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Following Civitas Resources’ recent expansion into the Permian Basin, the Colorado E&P outperformed its expectations in drilling, but said it won’t entertain any more acquisitions unless it meets the company’s criteria.
“The hurdle for us to go after an acquisition is very high,” Civitas CEO Chris Doyle said on its third quarter earnings call on Nov. 8.
Doyle said a new acquisition must be able to generate free cash flow and extend the duration of the industry’s leading shareholder return framework.
“We’re not just looking at getting bigger. It’s ‘how do we improve shareholder returns?’” Doyle said. He said earlier in the call that his company returned nearly $1 billion to shareholders in 2023.
Like CEOs on other recent earnings calls, Doyle said the company would focus on the integration of recent acquisitions, which he said are ahead of schedule.
The two-year-old Civitas is a legacy D-J Basin E&P backed by energy private equity firm Kimmeridge Energy Management Co. It entered the Permian Basin in June by purchasing Tap Rock’s Delaware Basin assets and Hibernia Resources’ Midland Basin assets for a total of $4.7 billion. Civitas also announced the $2.1 billion acquisition of Midland’s Vencer Energy on Oct. 4, which Doyle said will close in January.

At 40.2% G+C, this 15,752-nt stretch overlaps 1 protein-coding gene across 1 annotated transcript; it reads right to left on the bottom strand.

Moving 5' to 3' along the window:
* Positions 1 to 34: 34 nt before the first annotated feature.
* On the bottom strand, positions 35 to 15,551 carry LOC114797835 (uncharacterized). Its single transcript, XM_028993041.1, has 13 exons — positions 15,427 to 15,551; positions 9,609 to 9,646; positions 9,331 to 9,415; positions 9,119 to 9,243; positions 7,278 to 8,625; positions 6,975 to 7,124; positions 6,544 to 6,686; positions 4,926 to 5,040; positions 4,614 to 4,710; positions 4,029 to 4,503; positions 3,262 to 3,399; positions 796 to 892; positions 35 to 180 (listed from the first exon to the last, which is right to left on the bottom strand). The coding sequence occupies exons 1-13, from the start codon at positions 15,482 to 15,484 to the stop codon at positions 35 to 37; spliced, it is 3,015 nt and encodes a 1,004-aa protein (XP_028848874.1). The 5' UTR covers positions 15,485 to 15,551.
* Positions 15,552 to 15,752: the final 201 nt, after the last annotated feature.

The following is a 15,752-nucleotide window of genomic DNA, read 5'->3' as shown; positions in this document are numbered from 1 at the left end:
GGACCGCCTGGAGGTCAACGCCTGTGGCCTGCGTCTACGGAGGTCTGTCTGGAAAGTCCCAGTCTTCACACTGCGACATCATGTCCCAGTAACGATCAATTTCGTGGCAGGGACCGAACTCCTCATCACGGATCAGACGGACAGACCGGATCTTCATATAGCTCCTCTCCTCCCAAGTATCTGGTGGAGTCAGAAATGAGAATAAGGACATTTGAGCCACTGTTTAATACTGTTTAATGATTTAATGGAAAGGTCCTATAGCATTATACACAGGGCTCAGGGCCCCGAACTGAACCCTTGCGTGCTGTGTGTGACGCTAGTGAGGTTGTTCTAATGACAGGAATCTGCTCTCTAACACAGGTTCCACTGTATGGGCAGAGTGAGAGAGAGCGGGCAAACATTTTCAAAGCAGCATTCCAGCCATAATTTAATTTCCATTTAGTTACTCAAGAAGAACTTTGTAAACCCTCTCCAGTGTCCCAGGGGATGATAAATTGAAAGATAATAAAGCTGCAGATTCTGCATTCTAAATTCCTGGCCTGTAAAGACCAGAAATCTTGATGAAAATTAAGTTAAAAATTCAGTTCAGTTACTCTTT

Neal Dingmann, an analyst with Truist Securities, complimented Doyle for a “nice job on the solid results” on the call, and wrote in a note that “the integration of the recently acquired Permian assets has gone swimmingly,” with operational handovers made at least a month earlier than expected. Dingmann wrote that Truist “would not be surprised if the company invested in larger scaled projects in the recently acquired basins, enhancing returns.”
On the call, Doyle said Civitas will seek to sell $300 million in non-core assets by mid 2024.
“Proceeds will help us reduce debt while also high grading our portfolio,” Doyle said.
Both Dingmann’s note and the earnings call noted a greater than expected performance in the “Watkins area,” a part of the D-J Basin just south of the Denver Airport.
“The Watkins area just continues to notably outperform. I think that’s even an understatement,” Dingmann said on the call.
Civitas went into the area with conservative expectations, starting with a two-mile well and then adding three milers, Doyle said.
“Early results have been really, really positive,” he said, adding that the some of the company’s recent deployment of $60 million in capital was directed at the “high-quality, high-return” pads in the Watkins area, which has “emerged as a core part of our portfolio.”
Civitas produced 168,000 boe/d in the D-J Basin in the third quarter—67,000 boe/d more than it produced in the Permian.
“We ran two rigs in the D-J, seven in the Permian during the quarter and, as planned, we’ve dropped in the Permian in October, and we’ll drop to four rigs by year end,” Doyle said.
Dingmann’s note said he expects Civitas to “deploy incremental capital in the area in 2024 to capture cash flow upside generated from increasingly operationally efficient and more productive wells.”
Civitas assumes an $80 cost of oil in its guidance and will give new guidance in February.
Civitas reported third quarter EVITDAX – earnings before interest, depreciation, amortization and exploration – at $708.9 million. The company reported $205 million in cash flow for the quarter.
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